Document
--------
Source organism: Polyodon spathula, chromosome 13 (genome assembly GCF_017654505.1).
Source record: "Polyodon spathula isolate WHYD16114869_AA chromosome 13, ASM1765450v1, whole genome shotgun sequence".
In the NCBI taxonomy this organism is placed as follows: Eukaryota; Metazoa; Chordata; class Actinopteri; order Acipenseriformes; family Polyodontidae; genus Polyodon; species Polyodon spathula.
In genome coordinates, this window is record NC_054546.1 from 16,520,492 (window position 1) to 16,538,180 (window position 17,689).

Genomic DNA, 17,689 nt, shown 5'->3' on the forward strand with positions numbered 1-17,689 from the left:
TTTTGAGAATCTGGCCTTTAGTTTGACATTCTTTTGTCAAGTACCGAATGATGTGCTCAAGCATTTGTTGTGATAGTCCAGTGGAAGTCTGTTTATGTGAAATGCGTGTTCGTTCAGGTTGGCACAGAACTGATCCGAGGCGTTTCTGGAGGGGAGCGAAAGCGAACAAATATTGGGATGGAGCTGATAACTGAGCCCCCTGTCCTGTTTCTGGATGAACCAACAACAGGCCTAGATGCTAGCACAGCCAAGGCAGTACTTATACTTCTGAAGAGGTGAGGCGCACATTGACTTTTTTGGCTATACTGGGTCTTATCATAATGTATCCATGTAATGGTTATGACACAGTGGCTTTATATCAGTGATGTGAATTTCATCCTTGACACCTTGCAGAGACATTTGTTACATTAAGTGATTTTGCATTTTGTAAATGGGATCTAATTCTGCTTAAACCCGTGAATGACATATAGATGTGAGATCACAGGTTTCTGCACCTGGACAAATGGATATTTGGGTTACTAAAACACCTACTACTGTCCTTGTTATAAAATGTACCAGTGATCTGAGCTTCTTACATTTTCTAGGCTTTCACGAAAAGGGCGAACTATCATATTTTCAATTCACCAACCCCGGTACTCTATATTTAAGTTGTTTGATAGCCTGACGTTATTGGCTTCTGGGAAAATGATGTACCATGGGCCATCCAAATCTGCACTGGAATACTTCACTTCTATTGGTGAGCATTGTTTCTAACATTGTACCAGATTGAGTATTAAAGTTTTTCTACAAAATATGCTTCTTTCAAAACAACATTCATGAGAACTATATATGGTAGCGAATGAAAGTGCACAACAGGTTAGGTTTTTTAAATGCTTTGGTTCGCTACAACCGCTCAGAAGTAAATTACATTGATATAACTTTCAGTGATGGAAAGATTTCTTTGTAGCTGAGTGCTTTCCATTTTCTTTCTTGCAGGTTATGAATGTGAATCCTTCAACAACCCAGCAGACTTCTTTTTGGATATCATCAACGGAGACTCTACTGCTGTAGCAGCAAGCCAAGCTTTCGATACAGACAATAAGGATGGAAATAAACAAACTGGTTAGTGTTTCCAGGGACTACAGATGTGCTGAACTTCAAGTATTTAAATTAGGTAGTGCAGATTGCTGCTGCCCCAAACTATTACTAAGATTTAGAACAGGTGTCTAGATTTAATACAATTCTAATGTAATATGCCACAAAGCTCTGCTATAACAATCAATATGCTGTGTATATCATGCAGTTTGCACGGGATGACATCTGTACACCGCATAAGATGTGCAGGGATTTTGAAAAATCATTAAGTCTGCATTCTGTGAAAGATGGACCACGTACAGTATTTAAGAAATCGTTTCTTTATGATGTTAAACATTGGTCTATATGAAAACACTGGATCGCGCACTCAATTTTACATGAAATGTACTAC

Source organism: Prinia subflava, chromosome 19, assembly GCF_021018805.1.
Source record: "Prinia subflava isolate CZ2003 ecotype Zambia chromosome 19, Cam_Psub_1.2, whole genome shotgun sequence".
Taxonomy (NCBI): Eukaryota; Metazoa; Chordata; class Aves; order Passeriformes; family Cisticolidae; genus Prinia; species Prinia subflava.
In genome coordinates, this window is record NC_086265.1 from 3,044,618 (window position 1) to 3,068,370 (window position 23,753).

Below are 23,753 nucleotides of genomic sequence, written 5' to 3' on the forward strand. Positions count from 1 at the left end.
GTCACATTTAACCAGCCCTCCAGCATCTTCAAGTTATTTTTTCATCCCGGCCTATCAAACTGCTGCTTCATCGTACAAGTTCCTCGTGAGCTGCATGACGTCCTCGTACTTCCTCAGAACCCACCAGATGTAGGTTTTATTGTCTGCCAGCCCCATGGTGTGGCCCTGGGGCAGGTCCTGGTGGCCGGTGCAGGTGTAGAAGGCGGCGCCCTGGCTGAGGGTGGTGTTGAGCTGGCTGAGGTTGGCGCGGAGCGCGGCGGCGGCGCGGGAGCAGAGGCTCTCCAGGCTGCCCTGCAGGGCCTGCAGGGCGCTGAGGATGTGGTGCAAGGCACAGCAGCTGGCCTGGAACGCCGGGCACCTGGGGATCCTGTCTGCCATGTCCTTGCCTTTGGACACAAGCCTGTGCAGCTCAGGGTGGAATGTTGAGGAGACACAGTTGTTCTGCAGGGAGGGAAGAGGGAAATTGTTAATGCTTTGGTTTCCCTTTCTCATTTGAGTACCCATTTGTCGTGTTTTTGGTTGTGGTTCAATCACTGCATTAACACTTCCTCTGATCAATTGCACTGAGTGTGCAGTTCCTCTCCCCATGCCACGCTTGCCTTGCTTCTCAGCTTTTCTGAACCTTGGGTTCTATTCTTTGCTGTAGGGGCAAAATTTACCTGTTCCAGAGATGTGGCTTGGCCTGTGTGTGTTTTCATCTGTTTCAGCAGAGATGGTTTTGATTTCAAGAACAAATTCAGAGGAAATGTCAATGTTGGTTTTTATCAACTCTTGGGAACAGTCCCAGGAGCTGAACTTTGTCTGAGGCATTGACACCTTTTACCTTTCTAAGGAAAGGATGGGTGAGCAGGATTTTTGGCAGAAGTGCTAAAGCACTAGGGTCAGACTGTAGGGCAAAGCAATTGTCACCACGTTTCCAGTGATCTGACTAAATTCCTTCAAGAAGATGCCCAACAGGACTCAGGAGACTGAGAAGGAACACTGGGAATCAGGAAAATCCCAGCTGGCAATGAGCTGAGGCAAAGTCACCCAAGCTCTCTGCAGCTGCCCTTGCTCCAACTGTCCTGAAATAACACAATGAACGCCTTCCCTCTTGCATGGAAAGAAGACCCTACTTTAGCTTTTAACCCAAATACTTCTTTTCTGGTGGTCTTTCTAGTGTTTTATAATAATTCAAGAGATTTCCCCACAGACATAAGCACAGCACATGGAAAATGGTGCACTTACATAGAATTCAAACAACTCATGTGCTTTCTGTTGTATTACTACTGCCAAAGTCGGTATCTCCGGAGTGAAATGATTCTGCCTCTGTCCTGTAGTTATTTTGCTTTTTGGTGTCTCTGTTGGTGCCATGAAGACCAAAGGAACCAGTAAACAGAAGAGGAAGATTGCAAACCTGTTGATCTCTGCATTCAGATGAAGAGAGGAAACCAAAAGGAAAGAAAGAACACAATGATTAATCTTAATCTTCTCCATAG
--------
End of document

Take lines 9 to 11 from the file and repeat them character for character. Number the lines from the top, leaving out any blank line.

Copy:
Taxonomy (NCBI): Eukaryota; Metazoa; Chordata; class Aves; order Passeriformes; family Cisticolidae; genus Prinia; species Prinia subflava.
In genome coordinates, this window is record NC_086265.1 from 3,044,618 (window position 1) to 3,068,370 (window position 23,753).

Below are 23,753 nucleotides of genomic sequence, written 5' to 3' on the forward strand. Positions count from 1 at the left end.